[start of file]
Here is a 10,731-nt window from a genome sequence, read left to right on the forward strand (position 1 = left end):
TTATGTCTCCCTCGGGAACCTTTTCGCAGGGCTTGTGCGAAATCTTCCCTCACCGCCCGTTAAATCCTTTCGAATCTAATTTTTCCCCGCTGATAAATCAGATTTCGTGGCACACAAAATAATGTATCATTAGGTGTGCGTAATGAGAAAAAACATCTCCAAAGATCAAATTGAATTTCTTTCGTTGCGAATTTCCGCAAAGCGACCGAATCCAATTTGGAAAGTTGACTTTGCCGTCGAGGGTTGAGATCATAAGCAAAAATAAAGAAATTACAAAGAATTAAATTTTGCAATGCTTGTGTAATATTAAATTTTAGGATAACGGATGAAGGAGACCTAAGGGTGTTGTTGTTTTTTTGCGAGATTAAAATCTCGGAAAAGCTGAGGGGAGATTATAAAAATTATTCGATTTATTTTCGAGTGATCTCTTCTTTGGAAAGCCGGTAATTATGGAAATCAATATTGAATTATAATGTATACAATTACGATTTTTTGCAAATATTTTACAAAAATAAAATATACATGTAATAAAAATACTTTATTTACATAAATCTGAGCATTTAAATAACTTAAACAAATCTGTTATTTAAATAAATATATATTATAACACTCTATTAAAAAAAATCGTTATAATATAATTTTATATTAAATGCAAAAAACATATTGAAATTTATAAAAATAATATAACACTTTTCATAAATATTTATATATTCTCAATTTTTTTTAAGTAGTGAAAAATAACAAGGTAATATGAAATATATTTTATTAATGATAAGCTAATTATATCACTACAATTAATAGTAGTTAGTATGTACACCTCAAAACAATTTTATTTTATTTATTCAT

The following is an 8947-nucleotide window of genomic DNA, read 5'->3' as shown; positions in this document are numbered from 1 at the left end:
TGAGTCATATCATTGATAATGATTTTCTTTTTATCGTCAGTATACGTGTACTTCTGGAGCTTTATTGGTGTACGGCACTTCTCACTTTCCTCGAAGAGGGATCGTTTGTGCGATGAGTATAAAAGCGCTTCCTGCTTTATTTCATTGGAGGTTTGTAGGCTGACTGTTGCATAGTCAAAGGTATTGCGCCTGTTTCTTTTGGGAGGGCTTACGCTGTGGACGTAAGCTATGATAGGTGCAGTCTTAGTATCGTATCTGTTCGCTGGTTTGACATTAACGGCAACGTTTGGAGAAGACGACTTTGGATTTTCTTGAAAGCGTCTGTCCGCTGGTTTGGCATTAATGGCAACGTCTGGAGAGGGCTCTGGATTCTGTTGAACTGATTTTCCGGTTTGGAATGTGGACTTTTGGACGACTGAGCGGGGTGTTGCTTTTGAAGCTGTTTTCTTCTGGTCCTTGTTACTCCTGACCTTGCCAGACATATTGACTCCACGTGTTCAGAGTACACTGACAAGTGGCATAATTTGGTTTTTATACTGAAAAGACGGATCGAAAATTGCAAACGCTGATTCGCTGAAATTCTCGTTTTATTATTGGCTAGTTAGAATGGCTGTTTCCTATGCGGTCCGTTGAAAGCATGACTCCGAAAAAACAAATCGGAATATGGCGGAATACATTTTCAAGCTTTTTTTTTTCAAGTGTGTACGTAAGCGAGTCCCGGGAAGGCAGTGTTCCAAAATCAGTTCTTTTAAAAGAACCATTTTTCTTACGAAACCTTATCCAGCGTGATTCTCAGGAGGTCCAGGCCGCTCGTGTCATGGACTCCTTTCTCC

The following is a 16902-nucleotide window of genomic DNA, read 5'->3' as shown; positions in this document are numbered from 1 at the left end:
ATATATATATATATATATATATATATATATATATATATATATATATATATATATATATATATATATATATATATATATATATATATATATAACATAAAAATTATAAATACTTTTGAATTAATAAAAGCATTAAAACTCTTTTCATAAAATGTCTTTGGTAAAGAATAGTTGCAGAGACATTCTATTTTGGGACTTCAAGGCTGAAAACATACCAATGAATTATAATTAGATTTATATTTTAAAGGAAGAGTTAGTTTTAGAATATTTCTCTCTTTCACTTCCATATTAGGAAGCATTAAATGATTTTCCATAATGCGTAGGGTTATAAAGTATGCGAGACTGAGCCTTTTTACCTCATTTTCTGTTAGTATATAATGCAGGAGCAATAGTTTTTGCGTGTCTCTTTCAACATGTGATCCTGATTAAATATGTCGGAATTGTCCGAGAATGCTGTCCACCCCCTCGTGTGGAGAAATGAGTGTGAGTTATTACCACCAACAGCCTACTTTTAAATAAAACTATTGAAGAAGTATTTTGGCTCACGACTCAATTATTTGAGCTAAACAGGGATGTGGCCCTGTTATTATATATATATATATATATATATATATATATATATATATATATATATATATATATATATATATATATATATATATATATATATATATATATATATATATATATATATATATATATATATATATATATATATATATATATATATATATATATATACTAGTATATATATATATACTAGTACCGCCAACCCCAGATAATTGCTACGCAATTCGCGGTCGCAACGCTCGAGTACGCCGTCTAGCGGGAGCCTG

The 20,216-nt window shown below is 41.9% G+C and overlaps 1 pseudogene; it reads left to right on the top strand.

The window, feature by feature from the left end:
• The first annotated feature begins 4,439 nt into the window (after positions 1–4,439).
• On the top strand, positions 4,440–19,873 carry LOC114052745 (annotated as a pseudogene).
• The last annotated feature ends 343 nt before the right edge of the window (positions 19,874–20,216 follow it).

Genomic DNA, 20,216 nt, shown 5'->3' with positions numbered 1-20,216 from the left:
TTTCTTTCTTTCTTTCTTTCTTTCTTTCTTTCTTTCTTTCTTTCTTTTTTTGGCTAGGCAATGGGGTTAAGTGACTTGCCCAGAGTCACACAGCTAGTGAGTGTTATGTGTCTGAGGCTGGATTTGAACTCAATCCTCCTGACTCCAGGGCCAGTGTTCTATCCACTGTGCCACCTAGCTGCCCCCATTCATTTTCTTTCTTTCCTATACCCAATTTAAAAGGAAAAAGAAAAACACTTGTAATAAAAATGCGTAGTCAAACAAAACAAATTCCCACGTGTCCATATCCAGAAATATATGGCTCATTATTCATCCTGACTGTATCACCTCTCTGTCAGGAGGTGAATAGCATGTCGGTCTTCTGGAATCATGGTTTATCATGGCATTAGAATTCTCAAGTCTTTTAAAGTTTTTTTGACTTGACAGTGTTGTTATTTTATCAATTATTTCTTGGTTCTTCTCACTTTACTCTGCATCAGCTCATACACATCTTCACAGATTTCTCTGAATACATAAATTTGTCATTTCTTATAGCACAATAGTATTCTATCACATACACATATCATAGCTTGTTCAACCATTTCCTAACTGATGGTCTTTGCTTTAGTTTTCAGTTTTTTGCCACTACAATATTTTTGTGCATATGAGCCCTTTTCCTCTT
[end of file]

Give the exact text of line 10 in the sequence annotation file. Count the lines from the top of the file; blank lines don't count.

• On the top strand, positions 4,440–19,873 carry LOC114052745 (annotated as a pseudogene).